This Governor Straight Up Told Trump His Gun Control Approach Won't Cut It
President Trump presided over an annual governors' meeting on Monday, and there he met with something he didn't exactly look prepared for: a Democratic governor directly confronting him over an idea he had put forward. Specifically, Washington Gov. Jay Inslee deconstructed Trump's gun control approach piece by piece, and Trump did not look comfortable hearing it.
Inslee took issue with Trump's proposal to arm teachers in order to protect schools, which the president specified at the meeting would only put guns in the hands of approximately 20 percent of teachers.
"Whatever percentage it is, speaking as a grandfather, speaking as the governor of the state of Washington, I have listened to the people who would be affected by that," Inslee said, beginning his rebuttal to the idea:
I have listened to the biology teachers, and they don't want to do that in any percentage. I have listened to the first-grade teachers that don't want to be pistol-packing first-grade teachers. I've listened to law enforcement, who have said they don't want to have to train teachers as law enforcement agencies, which takes about six months. Now I just think this is a circumstance where we need to listen that educators should educate and they should not be foisted upon this responsibility of packing heat in first-grade classes.
Inslee finished his point with a slightly more personal comment on the way this president chooses to publicly discuss policy.
I just suggest we need a little less tweeting here and a little more listening. So let's just take [arming teachers] off the table and move forward.
The president, however, didn't seem to enjoy hearing a direct disagreement with an idea that he had been pushing. Trump glared at Inslee with pursed lips and crossed arms for the entire time that the governor was talking. When Inslee finished, Trump responded by saying that a number of states already did have armed teachers and then quickly handed over the floor to someone who shares his ideological viewpoint more closely, Texas Gov. Greg Abbott.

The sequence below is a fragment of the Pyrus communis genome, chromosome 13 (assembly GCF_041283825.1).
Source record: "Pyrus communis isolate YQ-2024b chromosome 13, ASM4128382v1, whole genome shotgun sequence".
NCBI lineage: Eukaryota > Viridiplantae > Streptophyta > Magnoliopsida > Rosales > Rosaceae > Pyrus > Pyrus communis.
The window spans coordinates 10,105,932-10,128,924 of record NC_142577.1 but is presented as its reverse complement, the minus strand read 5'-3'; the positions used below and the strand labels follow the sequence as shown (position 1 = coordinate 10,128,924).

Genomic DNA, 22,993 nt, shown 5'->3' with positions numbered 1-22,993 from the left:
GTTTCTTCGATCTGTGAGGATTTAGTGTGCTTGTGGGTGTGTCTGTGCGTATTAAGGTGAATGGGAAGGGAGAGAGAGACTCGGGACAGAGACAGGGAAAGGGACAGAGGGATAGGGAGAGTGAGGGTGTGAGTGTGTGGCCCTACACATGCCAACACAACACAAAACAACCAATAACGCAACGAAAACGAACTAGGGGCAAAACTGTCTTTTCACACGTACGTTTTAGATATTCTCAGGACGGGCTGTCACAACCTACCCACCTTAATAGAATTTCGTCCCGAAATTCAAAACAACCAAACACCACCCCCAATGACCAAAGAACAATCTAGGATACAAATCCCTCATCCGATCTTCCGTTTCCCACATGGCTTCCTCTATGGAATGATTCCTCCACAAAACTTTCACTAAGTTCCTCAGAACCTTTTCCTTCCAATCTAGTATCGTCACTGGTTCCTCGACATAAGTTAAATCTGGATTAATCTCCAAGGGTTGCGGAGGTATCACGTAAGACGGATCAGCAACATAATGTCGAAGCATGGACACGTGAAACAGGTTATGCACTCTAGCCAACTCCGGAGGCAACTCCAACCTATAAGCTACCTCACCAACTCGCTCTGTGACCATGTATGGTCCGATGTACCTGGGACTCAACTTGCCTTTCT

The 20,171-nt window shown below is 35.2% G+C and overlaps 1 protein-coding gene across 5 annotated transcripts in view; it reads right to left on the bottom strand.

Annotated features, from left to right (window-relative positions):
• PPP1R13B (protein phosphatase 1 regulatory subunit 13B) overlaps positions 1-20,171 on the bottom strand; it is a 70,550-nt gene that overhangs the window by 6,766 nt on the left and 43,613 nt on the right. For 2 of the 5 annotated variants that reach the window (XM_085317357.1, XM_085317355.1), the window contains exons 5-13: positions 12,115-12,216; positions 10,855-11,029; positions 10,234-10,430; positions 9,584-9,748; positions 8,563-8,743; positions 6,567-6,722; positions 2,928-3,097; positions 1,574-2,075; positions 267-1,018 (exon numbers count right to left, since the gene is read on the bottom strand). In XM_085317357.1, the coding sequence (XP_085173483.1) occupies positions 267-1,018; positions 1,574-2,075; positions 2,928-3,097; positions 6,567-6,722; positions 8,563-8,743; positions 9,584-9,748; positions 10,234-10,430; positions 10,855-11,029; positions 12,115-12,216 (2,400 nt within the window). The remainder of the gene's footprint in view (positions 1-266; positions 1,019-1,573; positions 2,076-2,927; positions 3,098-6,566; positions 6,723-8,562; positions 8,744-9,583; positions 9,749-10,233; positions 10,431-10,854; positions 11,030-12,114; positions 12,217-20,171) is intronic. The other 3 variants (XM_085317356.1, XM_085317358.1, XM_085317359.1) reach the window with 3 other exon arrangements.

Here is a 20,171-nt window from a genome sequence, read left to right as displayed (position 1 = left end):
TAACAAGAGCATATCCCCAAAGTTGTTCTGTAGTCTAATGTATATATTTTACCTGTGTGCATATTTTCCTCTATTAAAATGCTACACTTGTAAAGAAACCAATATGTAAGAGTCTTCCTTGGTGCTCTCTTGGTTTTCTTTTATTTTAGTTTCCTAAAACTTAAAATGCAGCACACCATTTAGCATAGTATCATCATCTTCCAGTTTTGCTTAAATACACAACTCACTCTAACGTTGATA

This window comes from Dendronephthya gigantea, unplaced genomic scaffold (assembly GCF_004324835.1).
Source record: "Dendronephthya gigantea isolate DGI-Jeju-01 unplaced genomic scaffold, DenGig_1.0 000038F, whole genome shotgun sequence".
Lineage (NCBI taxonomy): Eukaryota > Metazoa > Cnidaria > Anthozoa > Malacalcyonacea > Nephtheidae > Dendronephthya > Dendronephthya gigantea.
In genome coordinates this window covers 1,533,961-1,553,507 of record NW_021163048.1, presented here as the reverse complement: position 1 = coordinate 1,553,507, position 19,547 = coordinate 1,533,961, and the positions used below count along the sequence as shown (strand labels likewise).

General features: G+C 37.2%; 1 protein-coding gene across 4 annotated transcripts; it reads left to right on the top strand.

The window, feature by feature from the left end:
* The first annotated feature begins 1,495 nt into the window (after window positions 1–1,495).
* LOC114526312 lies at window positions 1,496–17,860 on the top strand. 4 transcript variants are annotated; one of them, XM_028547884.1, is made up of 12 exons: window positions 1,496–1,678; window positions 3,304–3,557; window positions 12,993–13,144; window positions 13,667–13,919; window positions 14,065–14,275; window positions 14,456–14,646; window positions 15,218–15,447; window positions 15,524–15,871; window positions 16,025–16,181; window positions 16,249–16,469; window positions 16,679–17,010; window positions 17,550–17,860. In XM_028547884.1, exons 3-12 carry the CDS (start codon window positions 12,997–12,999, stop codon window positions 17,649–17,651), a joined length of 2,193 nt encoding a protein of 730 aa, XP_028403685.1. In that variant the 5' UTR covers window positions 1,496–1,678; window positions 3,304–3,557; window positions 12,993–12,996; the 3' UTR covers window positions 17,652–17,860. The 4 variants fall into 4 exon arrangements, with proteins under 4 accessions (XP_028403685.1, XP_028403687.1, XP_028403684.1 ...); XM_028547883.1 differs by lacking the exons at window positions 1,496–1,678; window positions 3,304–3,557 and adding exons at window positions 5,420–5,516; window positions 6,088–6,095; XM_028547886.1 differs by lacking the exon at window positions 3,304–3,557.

Several national media outlets immediately picked up on the exchange, though, commenting both on Inslee's comments and Trump's closed-off body language. There had already been whispers that Inslee could be a potential Democratic presidential candidate in 2020, and this has now certainly given him a boost in that regard.
Inslee was not the only governor to outwardly disagree with Trump's proposal to arm certain teachers — even some Republican governors stated their disagreement — but Inslee presented his position the most forcefully, and he was one of only two Democratic governors to speak at the meeting.
Inslee, a progressive from a particularly progressive state, isn't new to the fight to curb gun violence. He served in the U.S. House of Representatives from 1992 to 1994, and reportedly lost his re-election bid because he voted for the Federal Assault Weapons Ban — which, incidentally, would have taken guns like the AR-15 used in the Florida shooting off the market.
He's expressed support for a bill currently making its way through Washington's legislature that would ban bump stocks. It recently passed the state House, and now the Senate will discuss it before Inslee could potentially sign it into law.
The Seattle Times reports that Inslee used the national spotlight he'd recieved to help his own campaign.
"I told the president about the people I've been talking to. I told him I hope he'd start listening to them, too. But in the meantime, I'm going to confront him with everything I've got," he wrote in a campaign email sent out on Monday.